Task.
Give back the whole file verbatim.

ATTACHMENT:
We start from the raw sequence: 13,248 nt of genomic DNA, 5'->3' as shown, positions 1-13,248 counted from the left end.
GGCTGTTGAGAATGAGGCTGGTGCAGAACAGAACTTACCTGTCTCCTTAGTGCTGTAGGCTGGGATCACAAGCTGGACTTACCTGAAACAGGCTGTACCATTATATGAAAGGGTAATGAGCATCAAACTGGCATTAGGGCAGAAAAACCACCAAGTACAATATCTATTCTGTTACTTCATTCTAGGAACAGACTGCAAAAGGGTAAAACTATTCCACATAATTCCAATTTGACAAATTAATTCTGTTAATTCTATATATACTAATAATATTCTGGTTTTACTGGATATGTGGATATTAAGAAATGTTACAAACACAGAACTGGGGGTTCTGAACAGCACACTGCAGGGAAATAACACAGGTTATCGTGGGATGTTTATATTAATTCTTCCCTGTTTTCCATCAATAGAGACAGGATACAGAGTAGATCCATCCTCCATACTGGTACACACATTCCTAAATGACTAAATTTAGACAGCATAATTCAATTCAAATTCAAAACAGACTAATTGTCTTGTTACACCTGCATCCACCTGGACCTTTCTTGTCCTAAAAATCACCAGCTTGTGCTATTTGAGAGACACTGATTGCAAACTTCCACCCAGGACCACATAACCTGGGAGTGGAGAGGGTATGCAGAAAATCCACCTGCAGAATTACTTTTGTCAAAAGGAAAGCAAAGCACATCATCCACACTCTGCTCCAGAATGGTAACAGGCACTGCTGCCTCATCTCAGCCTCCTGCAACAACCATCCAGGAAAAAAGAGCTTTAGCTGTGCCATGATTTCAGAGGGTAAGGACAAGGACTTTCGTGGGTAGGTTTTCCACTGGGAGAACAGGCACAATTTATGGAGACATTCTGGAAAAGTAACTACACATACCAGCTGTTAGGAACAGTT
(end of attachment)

We start from the raw sequence: 13,248 nt of genomic DNA, 5'->3' as shown, positions 1-13,248 counted from the left end.
GGCTGTTGAGAATGAGGCTGGTGCAGAACAGAACTTACCTGTCTCCTTAGTGCTGTAGGCTGGGATCACAAGCTGGACTTACCTGAAACAGGCTGTACCATTATATGAAAGGGTAATGAGCATCAAACTGGCATTAGGGCAGAAAAACCACCAAGTACAATATCTATTCTGTTACTTCATTCTAGGAACAGACTGCAAAAGGGTAAAACTATTCCACATAATTCCAATTTGACAAATTAATTCTGTTAATTCTATATATACTAATAATATTCTGGTTTTACTGGATATGTGGATATTAAGAAATGTTACAAACACAGAACTGGGGGTTCTGAACAGCACACTGCAGGGAAATAACACAGGTTATCGTGGGATGTTTATATTAATTCTTCCCTGTTTTCCATCAATAGAGACAGGATACAGAGTAGATCCATCCTCCATACTGGTACACACATTCCTAAATGACTAAATTTAGACAGCATAATTCAATTCAAATTCAAAACAGACTAATTGTCTTGTTACACCTGCATCCACCTGGACCTTTCTTGTCCTAAAAATCACCAGCTTGTGCTATTTGAGAGACACTGATTGCAAACTTCCACCCAGGACCACATAACCTGGGAGTGGAGAGGGTATGCAGAAAATCCACCTGCAGAATTACTTTTGTCAAAAGGAAAGCAAAGCACATCATCCACACTCTGCTCCAGAATGGTAACAGGCACTGCTGCCTCATCTCAGCCTCCTGCAACAACCATCCAGGAAAAAAGAGCTTTAGCTGTGCCATGATTTCAGAGGGTAAGGACAAGGACTTTCGTGGGTAGGTTTTCCACTGGGAGAACAGGCACAATTTATGGAGACATTCTGGAAAAGTAACTACACATACCAGCTGTTAGGAACAGTT